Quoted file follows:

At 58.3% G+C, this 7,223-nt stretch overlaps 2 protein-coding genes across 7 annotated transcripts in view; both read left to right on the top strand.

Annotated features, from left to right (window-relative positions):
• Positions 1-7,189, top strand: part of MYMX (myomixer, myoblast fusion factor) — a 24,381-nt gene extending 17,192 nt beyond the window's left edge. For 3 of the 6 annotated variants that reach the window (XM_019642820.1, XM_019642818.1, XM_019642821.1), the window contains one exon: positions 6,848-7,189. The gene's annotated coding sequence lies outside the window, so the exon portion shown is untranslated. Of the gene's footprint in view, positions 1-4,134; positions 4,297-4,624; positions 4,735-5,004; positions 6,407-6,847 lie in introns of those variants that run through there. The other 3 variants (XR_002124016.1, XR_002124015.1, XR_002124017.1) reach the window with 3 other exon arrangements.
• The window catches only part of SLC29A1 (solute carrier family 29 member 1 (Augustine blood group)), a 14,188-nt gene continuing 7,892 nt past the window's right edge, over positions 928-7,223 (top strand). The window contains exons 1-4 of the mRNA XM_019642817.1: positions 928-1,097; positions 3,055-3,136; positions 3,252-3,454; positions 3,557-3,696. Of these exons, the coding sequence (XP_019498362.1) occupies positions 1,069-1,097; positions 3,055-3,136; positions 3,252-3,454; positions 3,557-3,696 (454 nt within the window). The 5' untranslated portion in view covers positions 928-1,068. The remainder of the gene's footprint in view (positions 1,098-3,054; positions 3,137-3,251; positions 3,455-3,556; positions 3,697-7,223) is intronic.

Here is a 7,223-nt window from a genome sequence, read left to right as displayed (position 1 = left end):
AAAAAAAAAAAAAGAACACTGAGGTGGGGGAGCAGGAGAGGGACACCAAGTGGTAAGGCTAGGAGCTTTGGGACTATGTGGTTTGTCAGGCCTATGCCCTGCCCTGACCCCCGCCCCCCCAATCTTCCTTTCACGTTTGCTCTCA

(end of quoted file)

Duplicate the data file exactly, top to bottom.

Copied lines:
At 58.3% G+C, this 7,223-nt stretch overlaps 2 protein-coding genes across 7 annotated transcripts in view; both read left to right on the top strand.

Annotated features, from left to right (window-relative positions):
• Positions 1-7,189, top strand: part of MYMX (myomixer, myoblast fusion factor) — a 24,381-nt gene extending 17,192 nt beyond the window's left edge. For 3 of the 6 annotated variants that reach the window (XM_019642820.1, XM_019642818.1, XM_019642821.1), the window contains one exon: positions 6,848-7,189. The gene's annotated coding sequence lies outside the window, so the exon portion shown is untranslated. Of the gene's footprint in view, positions 1-4,134; positions 4,297-4,624; positions 4,735-5,004; positions 6,407-6,847 lie in introns of those variants that run through there. The other 3 variants (XR_002124016.1, XR_002124015.1, XR_002124017.1) reach the window with 3 other exon arrangements.
• The window catches only part of SLC29A1 (solute carrier family 29 member 1 (Augustine blood group)), a 14,188-nt gene continuing 7,892 nt past the window's right edge, over positions 928-7,223 (top strand). The window contains exons 1-4 of the mRNA XM_019642817.1: positions 928-1,097; positions 3,055-3,136; positions 3,252-3,454; positions 3,557-3,696. Of these exons, the coding sequence (XP_019498362.1) occupies positions 1,069-1,097; positions 3,055-3,136; positions 3,252-3,454; positions 3,557-3,696 (454 nt within the window). The 5' untranslated portion in view covers positions 928-1,068. The remainder of the gene's footprint in view (positions 1,098-3,054; positions 3,137-3,251; positions 3,455-3,556; positions 3,697-7,223) is intronic.

Here is a 7,223-nt window from a genome sequence, read left to right as displayed (position 1 = left end):
AAAAAAAAAAAAAGAACACTGAGGTGGGGGAGCAGGAGAGGGACACCAAGTGGTAAGGCTAGGAGCTTTGGGACTATGTGGTTTGTCAGGCCTATGCCCTGCCCTGACCCCCGCCCCCCCAATCTTCCTTTCACGTTTGCTCTCA